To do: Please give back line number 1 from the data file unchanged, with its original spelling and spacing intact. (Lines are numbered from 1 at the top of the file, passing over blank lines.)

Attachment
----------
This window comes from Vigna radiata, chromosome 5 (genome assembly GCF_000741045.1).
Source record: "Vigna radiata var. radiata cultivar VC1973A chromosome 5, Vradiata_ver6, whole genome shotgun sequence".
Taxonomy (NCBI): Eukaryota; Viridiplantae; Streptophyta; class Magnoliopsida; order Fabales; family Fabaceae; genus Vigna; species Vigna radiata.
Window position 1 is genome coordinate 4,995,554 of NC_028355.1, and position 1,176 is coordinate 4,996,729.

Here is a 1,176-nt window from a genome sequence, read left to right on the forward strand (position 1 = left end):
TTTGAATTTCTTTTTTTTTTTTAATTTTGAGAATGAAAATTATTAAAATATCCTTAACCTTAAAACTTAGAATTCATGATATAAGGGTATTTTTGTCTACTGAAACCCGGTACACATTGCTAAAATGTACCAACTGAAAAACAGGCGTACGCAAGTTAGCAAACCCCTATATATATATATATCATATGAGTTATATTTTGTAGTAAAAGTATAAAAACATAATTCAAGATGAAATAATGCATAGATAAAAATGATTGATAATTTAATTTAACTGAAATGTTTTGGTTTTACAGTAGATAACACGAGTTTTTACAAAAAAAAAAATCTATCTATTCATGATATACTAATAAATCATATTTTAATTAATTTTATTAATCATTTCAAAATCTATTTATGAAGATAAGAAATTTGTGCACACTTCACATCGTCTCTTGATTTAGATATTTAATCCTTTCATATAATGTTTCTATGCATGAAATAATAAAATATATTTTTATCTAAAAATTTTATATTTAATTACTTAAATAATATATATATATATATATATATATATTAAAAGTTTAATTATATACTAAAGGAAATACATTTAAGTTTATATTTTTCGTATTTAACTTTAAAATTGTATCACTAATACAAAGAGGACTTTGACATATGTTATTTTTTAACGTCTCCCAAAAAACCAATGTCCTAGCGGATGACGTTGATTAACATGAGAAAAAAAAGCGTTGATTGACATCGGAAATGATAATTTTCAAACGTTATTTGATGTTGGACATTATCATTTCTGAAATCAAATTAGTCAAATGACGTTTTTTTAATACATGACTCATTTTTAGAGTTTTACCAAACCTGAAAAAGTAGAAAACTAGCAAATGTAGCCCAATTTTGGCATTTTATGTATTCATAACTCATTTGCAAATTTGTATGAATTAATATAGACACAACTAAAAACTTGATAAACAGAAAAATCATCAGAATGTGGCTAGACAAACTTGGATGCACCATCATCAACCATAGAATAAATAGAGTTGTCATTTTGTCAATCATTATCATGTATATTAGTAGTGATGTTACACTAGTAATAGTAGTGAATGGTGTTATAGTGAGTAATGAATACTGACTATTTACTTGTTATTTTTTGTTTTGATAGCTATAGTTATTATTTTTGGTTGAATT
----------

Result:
This window comes from Vigna radiata, chromosome 5 (genome assembly GCF_000741045.1).